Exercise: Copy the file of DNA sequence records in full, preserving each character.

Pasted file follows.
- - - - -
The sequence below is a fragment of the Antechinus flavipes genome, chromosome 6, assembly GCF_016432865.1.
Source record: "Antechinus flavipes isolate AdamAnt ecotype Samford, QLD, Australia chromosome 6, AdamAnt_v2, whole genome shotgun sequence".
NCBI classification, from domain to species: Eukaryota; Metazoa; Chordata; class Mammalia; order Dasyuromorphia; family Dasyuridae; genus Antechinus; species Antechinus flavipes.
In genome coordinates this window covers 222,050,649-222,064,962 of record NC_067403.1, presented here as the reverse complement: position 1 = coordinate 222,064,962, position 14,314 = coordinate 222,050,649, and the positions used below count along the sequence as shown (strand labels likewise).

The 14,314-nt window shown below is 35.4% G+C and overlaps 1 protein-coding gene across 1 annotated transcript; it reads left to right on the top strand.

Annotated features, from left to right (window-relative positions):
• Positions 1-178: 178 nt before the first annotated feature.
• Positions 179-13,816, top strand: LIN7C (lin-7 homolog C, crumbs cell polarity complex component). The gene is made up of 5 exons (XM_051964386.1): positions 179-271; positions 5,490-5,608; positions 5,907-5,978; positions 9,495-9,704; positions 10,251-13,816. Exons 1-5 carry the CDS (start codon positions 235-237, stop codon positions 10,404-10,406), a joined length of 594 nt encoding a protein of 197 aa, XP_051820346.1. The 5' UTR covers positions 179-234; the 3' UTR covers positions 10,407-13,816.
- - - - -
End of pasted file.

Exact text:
The sequence below is a fragment of the Antechinus flavipes genome, chromosome 6, assembly GCF_016432865.1.
Source record: "Antechinus flavipes isolate AdamAnt ecotype Samford, QLD, Australia chromosome 6, AdamAnt_v2, whole genome shotgun sequence".
NCBI classification, from domain to species: Eukaryota; Metazoa; Chordata; class Mammalia; order Dasyuromorphia; family Dasyuridae; genus Antechinus; species Antechinus flavipes.
In genome coordinates this window covers 222,050,649-222,064,962 of record NC_067403.1, presented here as the reverse complement: position 1 = coordinate 222,064,962, position 14,314 = coordinate 222,050,649, and the positions used below count along the sequence as shown (strand labels likewise).

The 14,314-nt window shown below is 35.4% G+C and overlaps 1 protein-coding gene across 1 annotated transcript; it reads left to right on the top strand.

Annotated features, from left to right (window-relative positions):
• Positions 1-178: 178 nt before the first annotated feature.
• Positions 179-13,816, top strand: LIN7C (lin-7 homolog C, crumbs cell polarity complex component). The gene is made up of 5 exons (XM_051964386.1): positions 179-271; positions 5,490-5,608; positions 5,907-5,978; positions 9,495-9,704; positions 10,251-13,816. Exons 1-5 carry the CDS (start codon positions 235-237, stop codon positions 10,404-10,406), a joined length of 594 nt encoding a protein of 197 aa, XP_051820346.1. The 5' UTR covers positions 179-234; the 3' UTR covers positions 10,407-13,816.